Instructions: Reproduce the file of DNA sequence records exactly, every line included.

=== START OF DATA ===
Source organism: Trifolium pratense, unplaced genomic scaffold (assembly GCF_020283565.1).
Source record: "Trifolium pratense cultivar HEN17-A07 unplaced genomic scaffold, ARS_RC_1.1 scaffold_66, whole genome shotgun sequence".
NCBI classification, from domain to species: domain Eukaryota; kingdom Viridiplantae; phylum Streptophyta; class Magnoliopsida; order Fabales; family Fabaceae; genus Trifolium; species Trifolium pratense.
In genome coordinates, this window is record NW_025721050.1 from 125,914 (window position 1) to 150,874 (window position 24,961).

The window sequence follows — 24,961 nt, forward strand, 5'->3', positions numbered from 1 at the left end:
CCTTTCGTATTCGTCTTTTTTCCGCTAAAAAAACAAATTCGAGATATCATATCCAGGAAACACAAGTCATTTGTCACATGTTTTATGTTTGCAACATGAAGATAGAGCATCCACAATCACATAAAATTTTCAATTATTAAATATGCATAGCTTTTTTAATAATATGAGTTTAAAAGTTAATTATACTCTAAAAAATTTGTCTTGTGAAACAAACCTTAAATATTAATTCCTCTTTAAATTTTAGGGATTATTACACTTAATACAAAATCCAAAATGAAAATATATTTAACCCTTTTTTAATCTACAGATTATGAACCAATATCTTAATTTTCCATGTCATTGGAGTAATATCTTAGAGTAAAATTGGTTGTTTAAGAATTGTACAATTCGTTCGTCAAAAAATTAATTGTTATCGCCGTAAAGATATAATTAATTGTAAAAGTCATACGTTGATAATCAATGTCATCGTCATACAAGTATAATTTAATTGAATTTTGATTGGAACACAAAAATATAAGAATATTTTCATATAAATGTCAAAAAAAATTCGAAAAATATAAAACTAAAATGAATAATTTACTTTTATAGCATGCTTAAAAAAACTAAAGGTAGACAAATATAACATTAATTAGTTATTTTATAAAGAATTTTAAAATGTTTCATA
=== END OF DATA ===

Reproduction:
Source organism: Trifolium pratense, unplaced genomic scaffold (assembly GCF_020283565.1).
Source record: "Trifolium pratense cultivar HEN17-A07 unplaced genomic scaffold, ARS_RC_1.1 scaffold_66, whole genome shotgun sequence".
NCBI classification, from domain to species: domain Eukaryota; kingdom Viridiplantae; phylum Streptophyta; class Magnoliopsida; order Fabales; family Fabaceae; genus Trifolium; species Trifolium pratense.
In genome coordinates, this window is record NW_025721050.1 from 125,914 (window position 1) to 150,874 (window position 24,961).

The window sequence follows — 24,961 nt, forward strand, 5'->3', positions numbered from 1 at the left end:
CCTTTCGTATTCGTCTTTTTTCCGCTAAAAAAACAAATTCGAGATATCATATCCAGGAAACACAAGTCATTTGTCACATGTTTTATGTTTGCAACATGAAGATAGAGCATCCACAATCACATAAAATTTTCAATTATTAAATATGCATAGCTTTTTTAATAATATGAGTTTAAAAGTTAATTATACTCTAAAAAATTTGTCTTGTGAAACAAACCTTAAATATTAATTCCTCTTTAAATTTTAGGGATTATTACACTTAATACAAAATCCAAAATGAAAATATATTTAACCCTTTTTTAATCTACAGATTATGAACCAATATCTTAATTTTCCATGTCATTGGAGTAATATCTTAGAGTAAAATTGGTTGTTTAAGAATTGTACAATTCGTTCGTCAAAAAATTAATTGTTATCGCCGTAAAGATATAATTAATTGTAAAAGTCATACGTTGATAATCAATGTCATCGTCATACAAGTATAATTTAATTGAATTTTGATTGGAACACAAAAATATAAGAATATTTTCATATAAATGTCAAAAAAAATTCGAAAAATATAAAACTAAAATGAATAATTTACTTTTATAGCATGCTTAAAAAAACTAAAGGTAGACAAATATAACATTAATTAGTTATTTTATAAAGAATTTTAAAATGTTTCATA